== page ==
Kaspersky global research and analysis team (Asia Pacific) director Vitaly Kamluk stated ransomware attacks are adopting a new approach, where they hold a victim’s reputation ransom after stealing sensitive data.
A survey by the firm reinforced this, finding that 51% of respondents in the Asia Pacific region agreed that a company’s online reputation is essential, while 48% said they avoid companies that had been involved in a scandal or received negative news coverage online.
Internet of Behaviours
It’s not just cybercriminals that are after user data in order to manipulate people, with companies and governments also joining the bandwagon.
Research advisory firm Gartner defined the trends as the Internet of Behaviors (IoB), where public or private entities were capturing the “digital dust” of people’s lives and using it to influence behaviours.
It said the data could come from a range of sources, such as commercial customer data, social media and even facial recognition.
It added that more types of data was becoming available, as well as technology that could stitch it all together and provide insights on the people being spied on.
“IoB presents significant and pervasive social and ethical implications. Collecting data to influence behaviours has the potential to be a powerful tool, and its social reception might depend on just how heavy-handed organisations are with what they’re trying to do,” said Gartner in its Top Strategic Technology Trends for 2021 report.
The firm said IoB must offer mutual benefit to both parties or risk being rejected by consumers.
It added that those executing such strategies must also be mindful of local privacy laws. This could range from Malaysia’s Personal Data Protection Act to the European Union’s General Data Protection Regulation.
One positive example of IoB was usage-based insurance, where companies monitor customers and reward safe behaviour with lower premiums.
For example, telematics like vehicles’ onboard computers or GPS could inform insurance companies on how customers drive and whether they tended to speed over the limit, or if they tended to brake and corner safely.
In Malaysia, Bank Negara introduced this as the “Liberalisation of Motor Insurance Business: Rewarding Good Risk Management” initiative, or colloquially called the “safe driver discount”, which enabled insurers to price products dynamically based on risk factors and competitive forces.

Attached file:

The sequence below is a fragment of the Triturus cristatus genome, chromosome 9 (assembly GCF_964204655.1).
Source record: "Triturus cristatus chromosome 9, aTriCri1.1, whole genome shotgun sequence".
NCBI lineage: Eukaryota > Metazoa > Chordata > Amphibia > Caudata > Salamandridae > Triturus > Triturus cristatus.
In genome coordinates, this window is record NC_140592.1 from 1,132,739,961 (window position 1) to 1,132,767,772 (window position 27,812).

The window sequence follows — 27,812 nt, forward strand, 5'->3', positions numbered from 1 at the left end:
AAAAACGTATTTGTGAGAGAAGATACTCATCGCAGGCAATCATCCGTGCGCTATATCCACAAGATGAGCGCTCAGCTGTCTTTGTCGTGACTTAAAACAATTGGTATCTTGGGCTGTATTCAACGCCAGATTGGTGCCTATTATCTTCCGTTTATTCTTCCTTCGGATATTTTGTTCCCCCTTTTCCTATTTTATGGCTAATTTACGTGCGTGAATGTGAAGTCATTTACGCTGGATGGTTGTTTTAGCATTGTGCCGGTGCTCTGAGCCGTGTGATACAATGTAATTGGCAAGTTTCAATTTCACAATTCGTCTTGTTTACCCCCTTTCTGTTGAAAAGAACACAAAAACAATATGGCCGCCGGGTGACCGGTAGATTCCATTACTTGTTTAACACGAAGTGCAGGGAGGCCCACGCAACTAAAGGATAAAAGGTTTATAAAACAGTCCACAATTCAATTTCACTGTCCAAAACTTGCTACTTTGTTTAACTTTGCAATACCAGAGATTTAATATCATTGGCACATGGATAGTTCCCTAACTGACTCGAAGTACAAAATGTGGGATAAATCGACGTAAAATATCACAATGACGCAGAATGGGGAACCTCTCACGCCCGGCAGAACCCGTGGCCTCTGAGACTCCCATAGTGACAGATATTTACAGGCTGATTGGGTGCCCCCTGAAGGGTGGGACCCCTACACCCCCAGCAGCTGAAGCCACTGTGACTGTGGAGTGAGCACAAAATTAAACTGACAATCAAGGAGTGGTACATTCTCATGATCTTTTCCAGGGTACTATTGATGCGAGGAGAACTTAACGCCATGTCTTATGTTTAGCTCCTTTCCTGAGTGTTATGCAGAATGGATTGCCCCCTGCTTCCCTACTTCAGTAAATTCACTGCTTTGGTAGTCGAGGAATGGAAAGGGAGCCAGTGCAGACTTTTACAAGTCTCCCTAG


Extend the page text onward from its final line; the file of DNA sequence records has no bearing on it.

Though the initiative was kicked off late-2017, insurance firms and telematic solutions providers were still forming partnerships and exploring ways to offer this new style of insurance to customers.
Challenges to big tech
Widespread access to user data and a capacity to influence how the public behave has however drawn scrutiny for some. Across the world, big tech companies are facing legal challenges by governments, anti-monopoly watchdogs and even other companies using their services.
The European Union is mulling two new laws – the Digital Services Act and the Digital Markets Act – to help regulate the business practices of tech companies.
The Digital Services Act would enable users and authorities to hold companies accountable and contact them for complaints. This could range from asking a video- sharing site to take down an offensive video to getting an e-commerce site to trace and take action against those peddling counterfeit products on its platform.
The Digital Markets Act introduces regulations for operators of search engines, social networks, chat apps, cloud computing services and operating systems.
It attempts to curb companies from giving themselves advantages like buying other companies to form a monopoly, prioritising their own services and hiding rival services on their platform, or even forcing customers to use pre-installed apps.
The United States Congress, through its House Judiciary Committee’s Antitrust Subcommittee criticised Google, Facebook, Apple and Amazon for anti-competitive behaviour.
The US Federal Trade Commission (FTC) and a big coalition of states have also sued Facebook, insisting that it broke antitrust law. The FTC also has Amazon in its sights.
The US Department of Justice (DOJ) has also sued Google for alleged violations of antitrust laws, calling the search engine company a “monopoly gatekeeper to the Internet for billions of users and countless advertisers worldwide”.
Beyond authorities’ interventions, Fortnite maker Epic Games was also challenging the status quo of mobile app stores, fighting against the 30% fee charged to software sellers on Apple’s App Store and Google’s Play Store.
International financial authorities have set out to introduce a regulated, stable digital currency that would be accepted globally.
The Group of Twenty (G20) released a report “Regulation, Supervision and Oversight of ‘Global Stablecoin’ Arrangements” which defined a roadmap on the necessary regulatory framework and technology to create central bank digital currencies (CBDCs), by 2022.
The organisation, made up of finance ministers and central bank governors representing the European Union and 19 other nations, would be working with the International Monetary Fund (IMF), the World Bank and the Bank for International Settlements (BIS) on the project.
In a related report, seven central banks defined the design principles for CBDCs, including that it should be interchangeable with existing money forms and resemble cash in its ease of use, be impervious to cyberattacks and outages, while also complying with regulations and monitoring that apply to money already in circulation.